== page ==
Southern California Edison said it will start burying spent nuclear fuel from the now-closed San Onofre Nuclear Generating Station by the end of this year.
Opponents of the decision, at a Sept. 14 meeting of the San Onofre Community Engagement Panel, said Edison should wait till after a strategic plan for the waste is done.
A legal settlement adopted in August requires Edison to develop a strategic plan for how and where to store the nuclear waste from San Onofre.
Ray Lutz, of the group "Citizens Oversight," was a plaintiff in the lawsuit. He said Edison should delay its plans to bury tons of spent nuclear fuel to canisters 100 feet from the ocean.
“The settlement calls for them to hire experts and come up with a strategic plan for how they’re going to develop another offsite location,” Lutz said. “We want to have that settlement done before they start mindlessly moving the fuel.”
Lutz said it would be better to keep the waste in spent fuel pools until a permanent site is found for it elsewhere.
“Because there is an option — a load-and-go scenario — where the waste would be loaded onto a train and onto another site," Lutz said. "The less handling you can get involved, the better.“
But Tom Palmisano, chief nuclear officer for San Onofre, said the new onsite storage system is now ready and he will start moving the spent fuel by the end of this year.
“A spent fuel pool is not the best choice for storage of fuel at a decommissioning plant,” he said. “Dry cask storage — when the fuel is ready to move to it — is a better choice, and we’re committed to that."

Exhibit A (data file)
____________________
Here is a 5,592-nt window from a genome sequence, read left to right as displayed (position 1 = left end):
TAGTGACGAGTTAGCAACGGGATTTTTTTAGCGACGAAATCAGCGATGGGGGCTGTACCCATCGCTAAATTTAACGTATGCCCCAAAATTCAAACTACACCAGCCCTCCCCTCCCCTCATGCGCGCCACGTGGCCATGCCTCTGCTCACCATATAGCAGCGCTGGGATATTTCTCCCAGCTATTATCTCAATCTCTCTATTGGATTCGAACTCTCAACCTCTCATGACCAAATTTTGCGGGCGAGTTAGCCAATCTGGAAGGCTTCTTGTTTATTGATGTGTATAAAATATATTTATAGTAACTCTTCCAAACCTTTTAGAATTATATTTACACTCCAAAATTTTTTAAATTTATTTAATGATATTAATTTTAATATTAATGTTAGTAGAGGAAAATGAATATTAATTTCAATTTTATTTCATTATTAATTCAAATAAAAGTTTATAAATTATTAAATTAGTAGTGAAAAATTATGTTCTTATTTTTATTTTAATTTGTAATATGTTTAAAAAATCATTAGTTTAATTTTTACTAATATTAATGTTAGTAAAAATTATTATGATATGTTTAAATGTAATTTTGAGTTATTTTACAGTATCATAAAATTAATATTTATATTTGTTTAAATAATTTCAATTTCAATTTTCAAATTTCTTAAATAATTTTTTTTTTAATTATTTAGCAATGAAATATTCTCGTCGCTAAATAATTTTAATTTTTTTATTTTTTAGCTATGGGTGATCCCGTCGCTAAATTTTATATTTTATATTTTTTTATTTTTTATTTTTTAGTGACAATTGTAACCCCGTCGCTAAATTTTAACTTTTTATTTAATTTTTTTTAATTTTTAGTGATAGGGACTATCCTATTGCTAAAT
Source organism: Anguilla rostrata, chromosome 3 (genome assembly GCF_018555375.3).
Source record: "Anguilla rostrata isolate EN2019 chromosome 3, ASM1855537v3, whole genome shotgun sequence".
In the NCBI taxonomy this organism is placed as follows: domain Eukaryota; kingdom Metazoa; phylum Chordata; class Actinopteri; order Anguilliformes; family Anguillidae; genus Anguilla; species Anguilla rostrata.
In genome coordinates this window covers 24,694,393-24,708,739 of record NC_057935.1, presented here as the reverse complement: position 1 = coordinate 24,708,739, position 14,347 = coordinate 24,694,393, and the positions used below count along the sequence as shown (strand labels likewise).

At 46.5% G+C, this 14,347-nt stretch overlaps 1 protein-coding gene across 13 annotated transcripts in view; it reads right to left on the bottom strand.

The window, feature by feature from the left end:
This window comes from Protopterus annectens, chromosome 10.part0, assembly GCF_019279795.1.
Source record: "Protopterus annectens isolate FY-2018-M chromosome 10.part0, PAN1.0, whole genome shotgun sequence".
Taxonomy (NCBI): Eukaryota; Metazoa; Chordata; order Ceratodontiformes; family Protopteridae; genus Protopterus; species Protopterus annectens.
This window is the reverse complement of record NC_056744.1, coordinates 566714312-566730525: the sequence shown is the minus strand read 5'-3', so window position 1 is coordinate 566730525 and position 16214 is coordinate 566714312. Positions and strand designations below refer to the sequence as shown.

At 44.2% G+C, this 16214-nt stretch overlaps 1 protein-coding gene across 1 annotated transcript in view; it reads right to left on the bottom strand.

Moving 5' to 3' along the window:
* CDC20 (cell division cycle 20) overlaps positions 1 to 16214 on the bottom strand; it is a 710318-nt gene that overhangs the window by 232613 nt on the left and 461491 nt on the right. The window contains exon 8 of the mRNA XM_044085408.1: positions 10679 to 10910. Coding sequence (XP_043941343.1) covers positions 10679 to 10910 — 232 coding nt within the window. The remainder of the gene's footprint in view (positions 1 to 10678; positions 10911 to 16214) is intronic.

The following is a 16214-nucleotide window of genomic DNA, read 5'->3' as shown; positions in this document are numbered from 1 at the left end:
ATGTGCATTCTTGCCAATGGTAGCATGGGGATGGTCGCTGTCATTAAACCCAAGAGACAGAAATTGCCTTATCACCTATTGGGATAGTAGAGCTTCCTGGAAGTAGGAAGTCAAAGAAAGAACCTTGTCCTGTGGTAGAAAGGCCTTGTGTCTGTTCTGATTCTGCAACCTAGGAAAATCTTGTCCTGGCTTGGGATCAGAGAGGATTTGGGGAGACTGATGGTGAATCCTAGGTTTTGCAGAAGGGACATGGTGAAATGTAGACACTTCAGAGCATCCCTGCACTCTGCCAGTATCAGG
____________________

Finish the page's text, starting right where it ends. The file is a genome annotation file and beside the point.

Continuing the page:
Palmisano said the recent legal settlement has no bearing on his existing plans to move the fuel into canisters buried in concrete on site.
“The settlement is not tied to moving spent fuel from spent fuel pools to dry cask storage,” he said. “That is not part of the settlement."
Inspecting the canisters
One change to Edison’s plans that was agreed to in the settlement was a commitment to develop an inspection and maintenance plan for the stainless steel canisters by 2020. That is two years earlier than Edison committed to in 2015, when the California Coastal Commission granted the company the permit to bury the waste.
The technology to inspect the canisters had not yet been fully developed. The task of checking for cracks is made more difficult by the small space between the canister’s stainless steel walls and the surrounding concrete.
Without a permanent storage site, tons of nuclear waste already sit in about 50 horizontal canisters at San Onofre. The storage system, designed by Areva, will need re-licensing in 2022.
Lisa Edwards, senior project manager of Radiation Safety at the nonprofit Electric Power Research Institute, spoke at the Community Engagement Panel meeting. She described ongoing research into how to conduct Aging Management Plans for the storage systems. She described using micro robots to test the most susceptible areas, using technology like acoustic emissions and “Eddy currents,” an electromagnetic current like a sonogram.
“Think of this as a starting point” she said.
Edison plans to add 73 vertical canisters, filled with 3.6 million pounds of spent fuel, to its existing onsite storage system of 50 horizontal canisters. The process of moving them out of the spent fuel pools and into Holtec's dry-cask storage system is expected to start at the end of this year and take about 18 months.